>> these replicas is currently disabled and the last in the list is always
>> chosen.
>>
>> There is little point selecting between different interfaces on the one
>> host in this case, but it is still worth selecting between different
>> hosts, particularly if different weights have been specified.

I don't understand your thinking wrt. interfaces.

I don't think the possibility a target machine offers the file system on
different interfaces can be considered as the only possibility in this
scenario.

The replicated server machines might offer the same file system
on multiple interfaces but they could easily be distinct hosts possibly
even in different geographic locations.

>>
>> This patch restores the "prune_host_list()" functionality when
>> use_hostname_for_mount is set, and modifies it slightly so that once
>> an IP address with a given proximity has been successfully probed,
>> other IP address for the same host(weight):/path and proximity are ignored.
>>
>> Signed-off-by: NeilBrown <neilb@...e.com>
>>
>> diff --git a/modules/replicated.c b/modules/replicated.c
>> index 3ac4c70f4062..16cf873513ff 100644
>> --- a/modules/replicated.c
>> +++ b/modules/replicated.c
>> @@ -714,7 +714,7 @@ done:
>>  int prune_host_list(unsigned logopt, struct host **list,
>>  		    unsigned int vers, int port)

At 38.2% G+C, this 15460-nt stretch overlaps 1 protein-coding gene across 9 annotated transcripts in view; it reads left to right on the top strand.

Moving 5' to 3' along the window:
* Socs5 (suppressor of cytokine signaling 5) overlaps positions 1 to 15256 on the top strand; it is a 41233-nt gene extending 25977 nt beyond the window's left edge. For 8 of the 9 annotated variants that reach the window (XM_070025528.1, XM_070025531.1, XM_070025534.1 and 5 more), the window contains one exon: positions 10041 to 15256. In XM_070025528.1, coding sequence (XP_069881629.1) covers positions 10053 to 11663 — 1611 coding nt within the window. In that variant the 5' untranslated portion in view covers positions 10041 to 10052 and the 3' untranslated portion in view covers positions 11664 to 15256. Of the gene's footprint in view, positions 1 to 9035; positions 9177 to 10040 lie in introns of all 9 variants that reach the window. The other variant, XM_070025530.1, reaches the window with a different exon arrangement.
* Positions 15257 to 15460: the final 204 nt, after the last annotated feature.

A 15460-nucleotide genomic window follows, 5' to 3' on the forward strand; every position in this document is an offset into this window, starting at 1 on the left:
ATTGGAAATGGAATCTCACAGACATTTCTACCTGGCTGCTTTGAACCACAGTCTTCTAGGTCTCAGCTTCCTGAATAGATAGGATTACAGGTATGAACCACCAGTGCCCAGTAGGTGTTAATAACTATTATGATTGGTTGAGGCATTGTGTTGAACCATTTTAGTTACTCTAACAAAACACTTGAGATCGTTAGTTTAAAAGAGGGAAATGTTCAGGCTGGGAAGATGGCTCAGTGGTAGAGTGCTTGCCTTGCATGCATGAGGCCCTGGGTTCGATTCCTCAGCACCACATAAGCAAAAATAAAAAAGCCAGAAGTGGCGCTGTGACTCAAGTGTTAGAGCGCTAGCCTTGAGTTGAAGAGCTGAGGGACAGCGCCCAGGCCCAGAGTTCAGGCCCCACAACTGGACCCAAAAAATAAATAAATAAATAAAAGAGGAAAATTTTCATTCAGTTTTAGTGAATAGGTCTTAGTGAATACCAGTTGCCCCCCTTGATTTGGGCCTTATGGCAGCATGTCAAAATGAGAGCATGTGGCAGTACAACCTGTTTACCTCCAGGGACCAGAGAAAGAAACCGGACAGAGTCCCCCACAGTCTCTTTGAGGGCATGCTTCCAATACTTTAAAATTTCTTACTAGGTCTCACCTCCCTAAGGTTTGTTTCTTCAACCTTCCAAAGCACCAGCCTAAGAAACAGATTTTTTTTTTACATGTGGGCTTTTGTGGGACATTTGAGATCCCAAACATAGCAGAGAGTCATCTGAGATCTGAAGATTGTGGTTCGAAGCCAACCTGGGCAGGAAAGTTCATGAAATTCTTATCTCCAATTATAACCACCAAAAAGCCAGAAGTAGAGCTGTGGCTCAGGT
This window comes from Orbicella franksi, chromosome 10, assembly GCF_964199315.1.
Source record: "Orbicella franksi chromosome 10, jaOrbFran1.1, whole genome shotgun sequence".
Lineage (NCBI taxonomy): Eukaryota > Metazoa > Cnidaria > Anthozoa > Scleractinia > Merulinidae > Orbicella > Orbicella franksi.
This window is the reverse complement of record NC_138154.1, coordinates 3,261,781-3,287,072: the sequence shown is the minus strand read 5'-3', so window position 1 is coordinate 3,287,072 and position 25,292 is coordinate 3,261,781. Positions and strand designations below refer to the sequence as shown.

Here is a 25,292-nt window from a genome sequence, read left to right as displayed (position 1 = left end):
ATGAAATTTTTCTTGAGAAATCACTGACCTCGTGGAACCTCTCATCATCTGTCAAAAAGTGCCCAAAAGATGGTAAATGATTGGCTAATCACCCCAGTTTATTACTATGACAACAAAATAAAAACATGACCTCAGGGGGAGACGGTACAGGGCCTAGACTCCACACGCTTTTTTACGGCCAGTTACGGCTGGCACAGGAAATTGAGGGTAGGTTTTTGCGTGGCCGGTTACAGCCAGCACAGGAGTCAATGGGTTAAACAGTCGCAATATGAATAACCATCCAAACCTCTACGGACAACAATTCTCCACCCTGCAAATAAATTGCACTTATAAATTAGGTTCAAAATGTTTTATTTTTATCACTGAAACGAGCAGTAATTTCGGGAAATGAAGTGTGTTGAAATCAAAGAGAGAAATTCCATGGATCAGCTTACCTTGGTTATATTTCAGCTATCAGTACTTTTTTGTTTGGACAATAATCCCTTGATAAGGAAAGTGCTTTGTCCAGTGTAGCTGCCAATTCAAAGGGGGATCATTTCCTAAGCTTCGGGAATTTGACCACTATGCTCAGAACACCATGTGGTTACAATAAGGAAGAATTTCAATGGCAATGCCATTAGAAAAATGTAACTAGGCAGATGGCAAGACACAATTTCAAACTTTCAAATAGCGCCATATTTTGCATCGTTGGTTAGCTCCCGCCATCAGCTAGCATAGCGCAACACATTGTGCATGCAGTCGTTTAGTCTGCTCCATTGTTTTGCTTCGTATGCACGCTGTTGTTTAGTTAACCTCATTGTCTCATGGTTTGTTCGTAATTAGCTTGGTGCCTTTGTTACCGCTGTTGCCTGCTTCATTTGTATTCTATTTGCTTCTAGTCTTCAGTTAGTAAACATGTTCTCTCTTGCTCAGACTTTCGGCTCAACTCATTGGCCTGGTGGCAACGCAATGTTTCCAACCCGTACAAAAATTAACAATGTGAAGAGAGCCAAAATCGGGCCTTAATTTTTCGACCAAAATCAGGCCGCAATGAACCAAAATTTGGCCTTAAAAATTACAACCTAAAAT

>>  {
>> -	struct host *this, *last, *first;
>> +	struct host *this, *last, *first, *prev;
>>  	struct host *new = NULL;
>>  	unsigned int proximity, selected_version = 0;
>>  	unsigned int v2_tcp_count, v3_tcp_count, v4_tcp_count;
>> @@ -726,12 +726,6 @@ int prune_host_list(unsigned logopt, struct host **list,
>>  	if (!*list)
>>  		return 0;
>>  
>> -	/* If we're using the host name then there's no point probing
>> -	 * avialability and respose time.
>> -	 */
>> -	if (defaults_use_hostname_for_mounts())
>> -		return 1;
>> -
>>  	/* Use closest hosts to choose NFS version */
>>  
>>  	first = *list;
>> @@ -877,11 +871,18 @@ int prune_host_list(unsigned logopt, struct host **list,
>>  
>>  	first = last;
>>  	this = first;
>> +	prev = NULL;
>>  	while (this) {
>>  		struct host *next = this->next;
>>  		if (!this->name) {
>>  			remove_host(list, this);
>>  			add_host(&new, this);
>> +		} else if (defaults_use_hostname_for_mounts() && prev &&
>> +			   prev->proximity == this->proximity &&
>> +			   strcmp(prev->name, this->name) == 0 &&
>> +			   strcmp(prev->path, this->path) == 0 &&
>> +			   prev->weight == this->weight) {
>> +			/* No need to probe same host(weight):/path again */

Yeah but when the mount is actually tried you'll most likely get a different
IP address which could easily be a different host entirely.

Just how file systems are replicated is (I believe) undefined so we have no
way of knowing if the host IP used will belong to the same host as the one
tried above.

Certainly, correct me if I'm wrong, ;)

>>  		} else {
>>  			status = get_supported_ver_and_cost(logopt, this,
>>  						selected_version, port);
>> @@ -889,6 +890,7 @@ int prune_host_list(unsigned logopt, struct host **list,
>>  				this->version = selected_version;
>>  				remove_host(list, this);
>>  				add_host(&new, this);
>> +				prev = this;
>>  			}
>>  		}
>>  		this = next;
>>
>